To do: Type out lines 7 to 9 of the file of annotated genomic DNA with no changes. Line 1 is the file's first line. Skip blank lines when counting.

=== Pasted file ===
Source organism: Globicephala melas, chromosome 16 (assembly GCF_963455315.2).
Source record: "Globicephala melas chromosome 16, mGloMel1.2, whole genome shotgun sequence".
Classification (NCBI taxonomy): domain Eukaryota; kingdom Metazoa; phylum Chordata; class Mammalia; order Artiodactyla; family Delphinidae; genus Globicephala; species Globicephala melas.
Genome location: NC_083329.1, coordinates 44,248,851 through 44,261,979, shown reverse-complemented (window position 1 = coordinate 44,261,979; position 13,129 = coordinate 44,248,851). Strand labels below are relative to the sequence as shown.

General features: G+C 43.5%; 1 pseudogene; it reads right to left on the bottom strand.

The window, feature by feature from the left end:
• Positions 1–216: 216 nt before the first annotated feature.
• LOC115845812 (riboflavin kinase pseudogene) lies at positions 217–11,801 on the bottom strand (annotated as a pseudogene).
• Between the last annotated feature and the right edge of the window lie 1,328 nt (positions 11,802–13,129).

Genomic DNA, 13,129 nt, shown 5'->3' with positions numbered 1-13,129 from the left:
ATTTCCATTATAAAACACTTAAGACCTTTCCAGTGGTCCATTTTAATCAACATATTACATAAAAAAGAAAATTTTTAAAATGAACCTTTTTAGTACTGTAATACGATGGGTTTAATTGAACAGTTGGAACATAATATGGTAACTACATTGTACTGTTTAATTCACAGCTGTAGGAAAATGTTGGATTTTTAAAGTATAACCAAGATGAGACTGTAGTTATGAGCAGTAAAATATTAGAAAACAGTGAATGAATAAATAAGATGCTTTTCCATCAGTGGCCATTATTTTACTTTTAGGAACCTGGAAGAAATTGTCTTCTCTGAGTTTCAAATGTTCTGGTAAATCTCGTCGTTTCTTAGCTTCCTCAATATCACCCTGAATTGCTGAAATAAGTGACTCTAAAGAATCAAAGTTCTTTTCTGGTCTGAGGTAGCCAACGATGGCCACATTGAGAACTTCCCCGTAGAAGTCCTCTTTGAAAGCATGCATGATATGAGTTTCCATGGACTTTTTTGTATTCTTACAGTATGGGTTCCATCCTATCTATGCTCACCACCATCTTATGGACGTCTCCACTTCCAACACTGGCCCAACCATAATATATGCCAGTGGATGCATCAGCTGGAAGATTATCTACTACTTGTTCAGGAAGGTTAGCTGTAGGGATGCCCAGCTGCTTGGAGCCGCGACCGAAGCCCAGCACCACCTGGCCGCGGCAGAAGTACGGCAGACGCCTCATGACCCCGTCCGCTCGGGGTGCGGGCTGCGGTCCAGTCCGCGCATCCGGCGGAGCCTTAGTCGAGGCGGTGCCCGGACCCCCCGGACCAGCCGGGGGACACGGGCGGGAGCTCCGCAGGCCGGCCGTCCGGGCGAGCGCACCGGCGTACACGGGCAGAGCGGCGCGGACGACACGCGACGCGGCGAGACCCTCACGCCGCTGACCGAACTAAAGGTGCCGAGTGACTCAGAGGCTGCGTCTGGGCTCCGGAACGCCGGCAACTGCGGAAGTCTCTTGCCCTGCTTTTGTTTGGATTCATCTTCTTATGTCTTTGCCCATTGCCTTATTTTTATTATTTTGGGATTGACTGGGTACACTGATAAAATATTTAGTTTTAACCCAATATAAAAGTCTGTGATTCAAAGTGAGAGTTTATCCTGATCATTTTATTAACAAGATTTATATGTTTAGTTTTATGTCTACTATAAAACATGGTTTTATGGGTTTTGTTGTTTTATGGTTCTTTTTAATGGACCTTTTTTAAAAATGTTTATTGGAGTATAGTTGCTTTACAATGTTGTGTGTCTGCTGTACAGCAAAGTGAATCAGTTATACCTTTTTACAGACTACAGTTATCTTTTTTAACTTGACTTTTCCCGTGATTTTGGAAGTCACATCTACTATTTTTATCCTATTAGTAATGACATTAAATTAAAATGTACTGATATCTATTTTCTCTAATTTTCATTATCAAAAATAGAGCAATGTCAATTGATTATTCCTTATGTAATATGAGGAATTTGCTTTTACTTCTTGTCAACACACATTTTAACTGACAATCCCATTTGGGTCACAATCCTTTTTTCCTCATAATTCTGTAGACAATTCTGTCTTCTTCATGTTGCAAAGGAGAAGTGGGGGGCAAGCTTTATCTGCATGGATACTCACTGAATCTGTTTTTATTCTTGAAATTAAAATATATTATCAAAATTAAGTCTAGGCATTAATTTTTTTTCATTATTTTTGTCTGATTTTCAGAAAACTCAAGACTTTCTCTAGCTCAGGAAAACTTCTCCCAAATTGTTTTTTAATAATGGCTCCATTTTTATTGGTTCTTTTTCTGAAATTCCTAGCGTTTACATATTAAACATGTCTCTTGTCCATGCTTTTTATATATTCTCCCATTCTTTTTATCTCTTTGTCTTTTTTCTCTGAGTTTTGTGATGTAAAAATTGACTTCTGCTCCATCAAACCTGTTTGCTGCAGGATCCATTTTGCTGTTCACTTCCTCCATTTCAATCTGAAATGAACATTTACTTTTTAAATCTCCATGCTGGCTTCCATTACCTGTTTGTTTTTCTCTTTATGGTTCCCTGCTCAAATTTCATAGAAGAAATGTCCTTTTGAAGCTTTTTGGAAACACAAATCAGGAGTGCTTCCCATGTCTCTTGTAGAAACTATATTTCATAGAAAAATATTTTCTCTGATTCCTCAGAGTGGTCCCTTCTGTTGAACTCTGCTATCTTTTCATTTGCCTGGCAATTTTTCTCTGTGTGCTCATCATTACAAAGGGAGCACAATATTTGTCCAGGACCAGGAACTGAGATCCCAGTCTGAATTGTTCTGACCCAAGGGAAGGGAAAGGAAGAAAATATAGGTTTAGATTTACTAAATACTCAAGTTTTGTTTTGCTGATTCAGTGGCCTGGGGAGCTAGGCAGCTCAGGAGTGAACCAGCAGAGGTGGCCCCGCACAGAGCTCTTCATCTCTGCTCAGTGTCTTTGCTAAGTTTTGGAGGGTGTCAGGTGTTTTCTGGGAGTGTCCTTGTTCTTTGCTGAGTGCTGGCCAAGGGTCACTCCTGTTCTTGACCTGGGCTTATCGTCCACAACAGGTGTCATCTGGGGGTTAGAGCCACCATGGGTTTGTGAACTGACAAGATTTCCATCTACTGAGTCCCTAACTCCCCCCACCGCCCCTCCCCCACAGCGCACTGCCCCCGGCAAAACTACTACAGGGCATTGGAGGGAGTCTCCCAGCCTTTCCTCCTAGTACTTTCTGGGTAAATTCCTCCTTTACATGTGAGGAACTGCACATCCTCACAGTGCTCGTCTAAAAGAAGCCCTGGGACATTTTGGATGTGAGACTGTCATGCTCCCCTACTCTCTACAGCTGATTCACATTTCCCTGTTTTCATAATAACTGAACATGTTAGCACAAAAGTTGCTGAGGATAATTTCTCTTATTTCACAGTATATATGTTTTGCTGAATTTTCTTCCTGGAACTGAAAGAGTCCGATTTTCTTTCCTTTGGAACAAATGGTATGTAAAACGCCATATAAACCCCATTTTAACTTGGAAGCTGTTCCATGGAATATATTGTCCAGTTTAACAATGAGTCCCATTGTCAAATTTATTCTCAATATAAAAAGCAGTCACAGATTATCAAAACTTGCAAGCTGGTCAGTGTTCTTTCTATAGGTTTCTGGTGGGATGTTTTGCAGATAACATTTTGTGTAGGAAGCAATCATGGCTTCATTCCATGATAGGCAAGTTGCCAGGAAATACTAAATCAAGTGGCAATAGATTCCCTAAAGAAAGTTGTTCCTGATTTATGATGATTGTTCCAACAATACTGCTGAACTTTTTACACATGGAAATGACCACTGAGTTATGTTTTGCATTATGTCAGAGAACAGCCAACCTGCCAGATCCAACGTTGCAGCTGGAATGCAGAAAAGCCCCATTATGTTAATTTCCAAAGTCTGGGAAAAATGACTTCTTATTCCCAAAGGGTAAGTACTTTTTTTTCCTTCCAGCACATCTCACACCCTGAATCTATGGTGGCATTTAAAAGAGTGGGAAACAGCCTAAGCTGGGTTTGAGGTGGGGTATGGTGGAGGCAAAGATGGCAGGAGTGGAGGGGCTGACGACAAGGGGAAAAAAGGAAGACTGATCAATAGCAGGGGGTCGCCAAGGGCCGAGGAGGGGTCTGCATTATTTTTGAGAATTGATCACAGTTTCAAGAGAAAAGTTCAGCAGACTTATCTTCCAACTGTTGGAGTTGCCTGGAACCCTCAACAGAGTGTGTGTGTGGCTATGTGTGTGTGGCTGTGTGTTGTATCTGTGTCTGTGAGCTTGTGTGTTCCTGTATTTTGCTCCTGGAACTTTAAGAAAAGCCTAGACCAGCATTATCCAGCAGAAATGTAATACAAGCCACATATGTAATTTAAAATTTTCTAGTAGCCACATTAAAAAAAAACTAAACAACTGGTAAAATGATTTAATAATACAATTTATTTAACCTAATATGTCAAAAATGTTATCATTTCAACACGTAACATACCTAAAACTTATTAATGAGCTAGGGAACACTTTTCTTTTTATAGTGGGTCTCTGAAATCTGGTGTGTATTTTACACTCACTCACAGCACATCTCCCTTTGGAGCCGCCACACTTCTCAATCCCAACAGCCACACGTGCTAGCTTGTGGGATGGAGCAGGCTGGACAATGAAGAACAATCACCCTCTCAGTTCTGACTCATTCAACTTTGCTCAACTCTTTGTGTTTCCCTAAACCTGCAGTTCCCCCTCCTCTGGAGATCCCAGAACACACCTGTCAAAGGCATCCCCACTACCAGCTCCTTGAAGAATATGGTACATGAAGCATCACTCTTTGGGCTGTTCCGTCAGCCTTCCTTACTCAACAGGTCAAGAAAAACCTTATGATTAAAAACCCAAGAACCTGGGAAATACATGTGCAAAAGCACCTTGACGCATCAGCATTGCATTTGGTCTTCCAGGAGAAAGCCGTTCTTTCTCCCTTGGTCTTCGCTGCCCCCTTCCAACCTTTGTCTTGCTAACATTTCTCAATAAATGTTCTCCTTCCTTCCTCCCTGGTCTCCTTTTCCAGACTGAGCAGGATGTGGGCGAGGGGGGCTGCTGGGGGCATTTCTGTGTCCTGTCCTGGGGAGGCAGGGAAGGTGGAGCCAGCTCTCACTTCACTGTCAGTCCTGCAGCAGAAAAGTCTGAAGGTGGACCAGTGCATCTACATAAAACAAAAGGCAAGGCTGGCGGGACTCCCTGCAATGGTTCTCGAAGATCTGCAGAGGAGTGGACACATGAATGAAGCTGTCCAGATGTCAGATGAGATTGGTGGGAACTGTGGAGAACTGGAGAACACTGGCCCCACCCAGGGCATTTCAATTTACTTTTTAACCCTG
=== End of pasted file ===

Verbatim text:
• Positions 1–216: 216 nt before the first annotated feature.
• LOC115845812 (riboflavin kinase pseudogene) lies at positions 217–11,801 on the bottom strand (annotated as a pseudogene).
• Between the last annotated feature and the right edge of the window lie 1,328 nt (positions 11,802–13,129).